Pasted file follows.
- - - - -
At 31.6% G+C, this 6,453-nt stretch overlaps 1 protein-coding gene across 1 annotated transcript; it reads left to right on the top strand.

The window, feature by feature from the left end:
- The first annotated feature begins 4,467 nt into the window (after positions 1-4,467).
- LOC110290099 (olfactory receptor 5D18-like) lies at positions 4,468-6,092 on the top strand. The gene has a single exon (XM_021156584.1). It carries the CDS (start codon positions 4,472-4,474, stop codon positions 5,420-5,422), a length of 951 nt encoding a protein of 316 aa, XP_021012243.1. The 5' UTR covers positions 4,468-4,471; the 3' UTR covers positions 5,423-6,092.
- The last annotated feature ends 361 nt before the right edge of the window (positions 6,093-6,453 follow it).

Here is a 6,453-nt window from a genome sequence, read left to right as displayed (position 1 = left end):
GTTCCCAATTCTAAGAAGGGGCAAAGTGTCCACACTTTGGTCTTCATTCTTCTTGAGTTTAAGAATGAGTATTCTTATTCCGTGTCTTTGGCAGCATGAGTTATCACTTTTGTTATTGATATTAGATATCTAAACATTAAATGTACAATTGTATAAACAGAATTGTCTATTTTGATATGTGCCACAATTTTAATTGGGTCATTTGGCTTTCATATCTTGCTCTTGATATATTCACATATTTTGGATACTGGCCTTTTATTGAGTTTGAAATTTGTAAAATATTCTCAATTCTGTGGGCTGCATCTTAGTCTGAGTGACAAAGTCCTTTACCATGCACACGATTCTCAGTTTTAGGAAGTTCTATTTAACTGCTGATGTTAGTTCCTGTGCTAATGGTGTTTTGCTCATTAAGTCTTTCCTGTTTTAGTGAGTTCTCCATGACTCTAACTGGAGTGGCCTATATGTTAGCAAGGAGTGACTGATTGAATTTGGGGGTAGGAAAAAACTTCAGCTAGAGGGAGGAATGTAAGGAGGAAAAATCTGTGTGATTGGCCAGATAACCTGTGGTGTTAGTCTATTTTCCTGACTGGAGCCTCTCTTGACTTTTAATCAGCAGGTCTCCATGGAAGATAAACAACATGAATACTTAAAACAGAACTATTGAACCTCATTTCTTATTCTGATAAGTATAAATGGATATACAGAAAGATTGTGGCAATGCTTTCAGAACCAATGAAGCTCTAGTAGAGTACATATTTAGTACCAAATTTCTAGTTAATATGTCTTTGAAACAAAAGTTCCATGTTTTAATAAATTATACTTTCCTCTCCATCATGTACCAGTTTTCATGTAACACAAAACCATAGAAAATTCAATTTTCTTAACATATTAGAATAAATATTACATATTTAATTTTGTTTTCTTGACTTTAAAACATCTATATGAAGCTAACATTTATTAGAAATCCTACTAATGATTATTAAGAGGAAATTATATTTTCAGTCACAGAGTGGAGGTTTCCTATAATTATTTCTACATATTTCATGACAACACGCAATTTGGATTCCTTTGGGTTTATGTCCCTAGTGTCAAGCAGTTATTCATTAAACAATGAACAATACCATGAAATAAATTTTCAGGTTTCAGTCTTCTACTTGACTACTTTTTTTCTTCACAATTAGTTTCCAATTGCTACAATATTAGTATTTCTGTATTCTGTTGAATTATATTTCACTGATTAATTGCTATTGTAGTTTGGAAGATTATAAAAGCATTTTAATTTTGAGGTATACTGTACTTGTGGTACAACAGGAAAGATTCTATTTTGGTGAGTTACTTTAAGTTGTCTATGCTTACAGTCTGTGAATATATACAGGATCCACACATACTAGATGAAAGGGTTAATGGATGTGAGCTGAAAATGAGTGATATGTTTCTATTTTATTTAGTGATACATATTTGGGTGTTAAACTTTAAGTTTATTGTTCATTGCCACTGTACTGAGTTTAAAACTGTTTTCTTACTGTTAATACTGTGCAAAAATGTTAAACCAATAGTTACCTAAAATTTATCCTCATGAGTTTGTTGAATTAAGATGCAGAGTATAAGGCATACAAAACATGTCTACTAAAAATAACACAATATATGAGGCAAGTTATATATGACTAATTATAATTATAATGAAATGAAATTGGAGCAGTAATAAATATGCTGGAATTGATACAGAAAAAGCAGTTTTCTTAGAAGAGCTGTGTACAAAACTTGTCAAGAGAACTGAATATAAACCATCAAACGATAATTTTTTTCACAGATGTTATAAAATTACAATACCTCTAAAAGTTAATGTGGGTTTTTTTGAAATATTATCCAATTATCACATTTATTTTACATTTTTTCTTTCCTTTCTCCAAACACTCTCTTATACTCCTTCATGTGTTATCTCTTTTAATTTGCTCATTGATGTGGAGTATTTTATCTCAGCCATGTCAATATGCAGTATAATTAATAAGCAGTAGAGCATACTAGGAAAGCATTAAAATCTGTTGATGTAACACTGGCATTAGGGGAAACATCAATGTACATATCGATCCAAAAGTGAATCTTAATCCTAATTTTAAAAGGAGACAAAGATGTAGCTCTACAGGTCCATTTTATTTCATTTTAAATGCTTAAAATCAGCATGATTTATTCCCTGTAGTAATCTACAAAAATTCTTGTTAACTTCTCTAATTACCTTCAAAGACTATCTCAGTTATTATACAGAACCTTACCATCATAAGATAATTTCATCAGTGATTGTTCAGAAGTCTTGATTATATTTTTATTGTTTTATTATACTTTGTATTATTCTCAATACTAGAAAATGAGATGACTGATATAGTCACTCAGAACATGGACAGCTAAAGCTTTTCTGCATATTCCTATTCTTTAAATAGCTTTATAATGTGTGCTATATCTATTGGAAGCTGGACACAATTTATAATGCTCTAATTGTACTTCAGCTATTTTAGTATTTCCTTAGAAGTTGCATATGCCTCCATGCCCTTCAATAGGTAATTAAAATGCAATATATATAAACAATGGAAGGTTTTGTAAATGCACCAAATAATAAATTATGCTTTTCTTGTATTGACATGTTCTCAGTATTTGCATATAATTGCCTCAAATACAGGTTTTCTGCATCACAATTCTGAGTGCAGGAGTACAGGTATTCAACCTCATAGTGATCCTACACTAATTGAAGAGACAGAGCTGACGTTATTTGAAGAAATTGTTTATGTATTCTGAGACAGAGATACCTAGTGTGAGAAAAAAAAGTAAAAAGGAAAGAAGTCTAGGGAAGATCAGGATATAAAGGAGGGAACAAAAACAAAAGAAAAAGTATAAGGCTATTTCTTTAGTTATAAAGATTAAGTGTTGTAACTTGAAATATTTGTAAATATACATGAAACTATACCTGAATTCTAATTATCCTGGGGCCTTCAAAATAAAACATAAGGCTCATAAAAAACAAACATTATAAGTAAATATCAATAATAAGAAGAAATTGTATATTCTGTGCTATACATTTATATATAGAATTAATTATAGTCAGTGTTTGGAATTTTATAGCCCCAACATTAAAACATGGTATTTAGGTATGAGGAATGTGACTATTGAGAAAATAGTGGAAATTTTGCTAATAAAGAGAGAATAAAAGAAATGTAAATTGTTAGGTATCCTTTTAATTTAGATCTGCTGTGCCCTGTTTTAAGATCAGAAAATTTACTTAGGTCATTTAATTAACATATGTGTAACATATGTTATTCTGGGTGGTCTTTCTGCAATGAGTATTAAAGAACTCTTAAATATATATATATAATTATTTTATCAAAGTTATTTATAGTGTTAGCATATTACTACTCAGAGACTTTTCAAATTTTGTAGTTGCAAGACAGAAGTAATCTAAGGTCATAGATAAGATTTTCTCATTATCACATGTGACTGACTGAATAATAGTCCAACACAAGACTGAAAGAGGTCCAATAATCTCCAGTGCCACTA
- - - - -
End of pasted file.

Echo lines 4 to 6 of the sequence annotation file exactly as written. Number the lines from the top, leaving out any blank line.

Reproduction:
- LOC110290099 (olfactory receptor 5D18-like) lies at positions 4,468-6,092 on the top strand. The gene has a single exon (XM_021156584.1). It carries the CDS (start codon positions 4,472-4,474, stop codon positions 5,420-5,422), a length of 951 nt encoding a protein of 316 aa, XP_021012243.1. The 5' UTR covers positions 4,468-4,471; the 3' UTR covers positions 5,423-6,092.
- The last annotated feature ends 361 nt before the right edge of the window (positions 6,093-6,453 follow it).

Here is a 6,453-nt window from a genome sequence, read left to right as displayed (position 1 = left end):